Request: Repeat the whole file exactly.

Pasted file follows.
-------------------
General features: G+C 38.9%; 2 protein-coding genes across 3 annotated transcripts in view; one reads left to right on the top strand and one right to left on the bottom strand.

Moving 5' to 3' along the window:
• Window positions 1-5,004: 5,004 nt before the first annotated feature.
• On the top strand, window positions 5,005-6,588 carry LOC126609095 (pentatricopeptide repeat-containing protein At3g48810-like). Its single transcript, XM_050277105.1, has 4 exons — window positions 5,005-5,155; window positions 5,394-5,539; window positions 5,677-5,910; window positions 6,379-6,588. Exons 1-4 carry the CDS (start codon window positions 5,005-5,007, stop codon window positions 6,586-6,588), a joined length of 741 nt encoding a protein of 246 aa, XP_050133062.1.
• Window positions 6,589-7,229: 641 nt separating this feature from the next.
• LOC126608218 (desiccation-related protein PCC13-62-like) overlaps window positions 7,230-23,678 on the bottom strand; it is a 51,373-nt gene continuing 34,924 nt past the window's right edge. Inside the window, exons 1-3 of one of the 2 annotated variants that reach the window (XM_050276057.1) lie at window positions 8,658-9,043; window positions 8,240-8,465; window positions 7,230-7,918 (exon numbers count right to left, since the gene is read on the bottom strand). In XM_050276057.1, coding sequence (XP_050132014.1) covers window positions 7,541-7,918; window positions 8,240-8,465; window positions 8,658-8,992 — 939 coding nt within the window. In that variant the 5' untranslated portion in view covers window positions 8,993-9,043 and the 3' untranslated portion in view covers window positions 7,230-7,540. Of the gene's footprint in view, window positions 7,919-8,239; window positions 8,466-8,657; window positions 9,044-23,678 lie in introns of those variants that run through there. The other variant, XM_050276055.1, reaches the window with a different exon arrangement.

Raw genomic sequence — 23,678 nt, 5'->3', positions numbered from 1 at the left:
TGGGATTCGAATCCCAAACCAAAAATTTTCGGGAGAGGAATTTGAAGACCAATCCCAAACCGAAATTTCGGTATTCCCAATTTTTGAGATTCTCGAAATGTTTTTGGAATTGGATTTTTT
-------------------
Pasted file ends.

General features: G+C 38.9%; 2 protein-coding genes across 3 annotated transcripts in view; one reads left to right on the top strand and one right to left on the bottom strand.

Moving 5' to 3' along the window:
• Window positions 1-5,004: 5,004 nt before the first annotated feature.
• On the top strand, window positions 5,005-6,588 carry LOC126609095 (pentatricopeptide repeat-containing protein At3g48810-like). Its single transcript, XM_050277105.1, has 4 exons — window positions 5,005-5,155; window positions 5,394-5,539; window positions 5,677-5,910; window positions 6,379-6,588. Exons 1-4 carry the CDS (start codon window positions 5,005-5,007, stop codon window positions 6,586-6,588), a joined length of 741 nt encoding a protein of 246 aa, XP_050133062.1.
• Window positions 6,589-7,229: 641 nt separating this feature from the next.
• LOC126608218 (desiccation-related protein PCC13-62-like) overlaps window positions 7,230-23,678 on the bottom strand; it is a 51,373-nt gene continuing 34,924 nt past the window's right edge. Inside the window, exons 1-3 of one of the 2 annotated variants that reach the window (XM_050276057.1) lie at window positions 8,658-9,043; window positions 8,240-8,465; window positions 7,230-7,918 (exon numbers count right to left, since the gene is read on the bottom strand). In XM_050276057.1, coding sequence (XP_050132014.1) covers window positions 7,541-7,918; window positions 8,240-8,465; window positions 8,658-8,992 — 939 coding nt within the window. In that variant the 5' untranslated portion in view covers window positions 8,993-9,043 and the 3' untranslated portion in view covers window positions 7,230-7,540. Of the gene's footprint in view, window positions 7,919-8,239; window positions 8,466-8,657; window positions 9,044-23,678 lie in introns of those variants that run through there. The other variant, XM_050276055.1, reaches the window with a different exon arrangement.

Raw genomic sequence — 23,678 nt, 5'->3', positions numbered from 1 at the left:
TGGGATTCGAATCCCAAACCAAAAATTTTCGGGAGAGGAATTTGAAGACCAATCCCAAACCGAAATTTCGGTATTCCCAATTTTTGAGATTCTCGAAATGTTTTTGGAATTGGATTTTTT